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Teaching your child different strategies for managing their emotions is a good idea, because it may reduce temper tantrums and other outbursts. Of course, sulking and stropping are a perfectly normal part of childhood, but there are healthier ways for your child to express themselves. I have teamed up with a private nursery in London to share some advice on how you can help your child manage their emotions.
Give Emotions Names
Young children don’t yet understand what it is they’re feeling, especially when they don’t have a name for those emotions. With that said, be sure to label emotions as they arise. This should help your child develop the language skills they need to communicate their feelings, rather than throwing a tantrum or crying. So, if your child is struggling with their homework, you could say something like “It looks like you’re getting a little upset/annoyed/frustrated with this, so why don’t I come and help you?”. Then, the next time they feel this way they will be able to tell you that they feel upset and ask you for help, rather than crying. Label your own emotions too, so that your child become familiar with different feelings and what they’re called.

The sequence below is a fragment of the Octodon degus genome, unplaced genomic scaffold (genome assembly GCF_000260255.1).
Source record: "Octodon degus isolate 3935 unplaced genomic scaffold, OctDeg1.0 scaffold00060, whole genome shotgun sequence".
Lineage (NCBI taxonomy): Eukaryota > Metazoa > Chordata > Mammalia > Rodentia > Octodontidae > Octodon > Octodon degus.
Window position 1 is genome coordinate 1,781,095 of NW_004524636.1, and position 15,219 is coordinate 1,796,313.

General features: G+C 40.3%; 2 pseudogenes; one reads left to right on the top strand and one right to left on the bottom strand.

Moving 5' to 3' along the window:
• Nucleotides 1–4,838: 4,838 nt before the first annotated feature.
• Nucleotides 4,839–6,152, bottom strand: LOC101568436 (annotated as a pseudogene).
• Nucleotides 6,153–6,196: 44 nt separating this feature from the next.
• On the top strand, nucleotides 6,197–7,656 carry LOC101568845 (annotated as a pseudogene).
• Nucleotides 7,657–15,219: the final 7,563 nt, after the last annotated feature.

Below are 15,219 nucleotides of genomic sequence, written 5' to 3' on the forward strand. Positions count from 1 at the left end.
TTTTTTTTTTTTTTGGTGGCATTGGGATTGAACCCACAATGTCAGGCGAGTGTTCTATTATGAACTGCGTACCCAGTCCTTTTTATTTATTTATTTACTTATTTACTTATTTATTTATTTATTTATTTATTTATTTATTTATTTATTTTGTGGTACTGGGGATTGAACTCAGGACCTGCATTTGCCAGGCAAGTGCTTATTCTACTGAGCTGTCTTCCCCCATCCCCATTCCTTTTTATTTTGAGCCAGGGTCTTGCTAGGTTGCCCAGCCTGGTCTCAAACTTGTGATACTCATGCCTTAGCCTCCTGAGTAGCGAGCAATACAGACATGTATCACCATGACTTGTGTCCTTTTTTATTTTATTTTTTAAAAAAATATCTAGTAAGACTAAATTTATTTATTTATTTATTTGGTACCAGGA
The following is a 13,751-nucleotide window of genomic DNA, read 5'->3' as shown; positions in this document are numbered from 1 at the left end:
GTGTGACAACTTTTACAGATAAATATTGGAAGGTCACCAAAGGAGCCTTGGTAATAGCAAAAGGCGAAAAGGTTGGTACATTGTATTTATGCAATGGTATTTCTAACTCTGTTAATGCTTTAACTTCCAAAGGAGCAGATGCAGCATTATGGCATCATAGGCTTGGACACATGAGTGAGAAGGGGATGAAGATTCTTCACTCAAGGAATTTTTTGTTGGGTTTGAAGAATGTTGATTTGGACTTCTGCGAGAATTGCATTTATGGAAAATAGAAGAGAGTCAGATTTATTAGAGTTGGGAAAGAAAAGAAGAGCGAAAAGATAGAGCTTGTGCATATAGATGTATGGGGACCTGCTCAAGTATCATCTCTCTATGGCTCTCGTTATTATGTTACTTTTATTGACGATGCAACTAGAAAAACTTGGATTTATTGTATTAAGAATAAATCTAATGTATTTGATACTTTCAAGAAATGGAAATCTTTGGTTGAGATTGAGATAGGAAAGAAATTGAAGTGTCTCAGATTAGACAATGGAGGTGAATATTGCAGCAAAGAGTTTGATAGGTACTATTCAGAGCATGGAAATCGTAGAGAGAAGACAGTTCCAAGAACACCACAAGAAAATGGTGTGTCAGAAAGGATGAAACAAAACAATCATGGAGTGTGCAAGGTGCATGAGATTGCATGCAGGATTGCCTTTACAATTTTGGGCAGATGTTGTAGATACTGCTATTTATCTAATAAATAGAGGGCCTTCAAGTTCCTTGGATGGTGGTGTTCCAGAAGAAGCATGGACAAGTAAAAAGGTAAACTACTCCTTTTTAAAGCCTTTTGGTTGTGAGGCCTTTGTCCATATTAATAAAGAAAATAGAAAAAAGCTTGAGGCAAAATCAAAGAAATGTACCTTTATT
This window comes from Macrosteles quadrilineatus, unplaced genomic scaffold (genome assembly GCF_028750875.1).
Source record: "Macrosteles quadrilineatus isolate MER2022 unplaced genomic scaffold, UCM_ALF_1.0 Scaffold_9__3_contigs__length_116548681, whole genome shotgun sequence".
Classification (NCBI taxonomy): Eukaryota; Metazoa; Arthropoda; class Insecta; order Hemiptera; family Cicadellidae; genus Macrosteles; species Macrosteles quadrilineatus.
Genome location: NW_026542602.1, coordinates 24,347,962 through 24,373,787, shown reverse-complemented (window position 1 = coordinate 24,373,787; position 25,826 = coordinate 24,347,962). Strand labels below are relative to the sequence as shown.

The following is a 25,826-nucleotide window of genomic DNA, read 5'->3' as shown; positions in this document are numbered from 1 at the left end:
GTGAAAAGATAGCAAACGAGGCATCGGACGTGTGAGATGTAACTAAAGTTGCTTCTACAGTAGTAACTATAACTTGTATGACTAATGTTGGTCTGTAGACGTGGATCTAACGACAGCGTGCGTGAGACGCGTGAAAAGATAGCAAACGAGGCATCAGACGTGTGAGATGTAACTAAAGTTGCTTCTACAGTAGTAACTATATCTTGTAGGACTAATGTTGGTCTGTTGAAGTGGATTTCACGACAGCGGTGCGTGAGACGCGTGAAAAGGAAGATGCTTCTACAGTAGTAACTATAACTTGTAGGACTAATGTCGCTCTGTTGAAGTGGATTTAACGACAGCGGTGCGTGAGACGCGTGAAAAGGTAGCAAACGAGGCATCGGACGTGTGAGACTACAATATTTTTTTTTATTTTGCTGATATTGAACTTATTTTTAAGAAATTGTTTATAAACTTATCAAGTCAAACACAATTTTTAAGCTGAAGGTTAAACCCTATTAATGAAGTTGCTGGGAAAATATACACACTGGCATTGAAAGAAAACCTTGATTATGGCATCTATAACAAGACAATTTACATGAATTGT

Teach Coping Mechanisms
Try and explore various coping mechanisms so that your child can learn how to deal with their emotions in a healthy manner. For example, if they’re getting annoyed with a board game, encourage them to take a break or go into another room for a breather. If they seem anxious about something, practise mindfulness to calm them down and bring them back to the present moment. Different coping strategies work for different people, so don’t be afraid to try a few different tactics.
Be a Good Role Model
When trying to teach your child a particular way to behave, showing them how its done is the best thing you can do. So, be a good role model and demonstrate appropriate ways to deal with your emotions. Avoid shouting and swearing when you’re angry, and always apologise if you do lose your temper.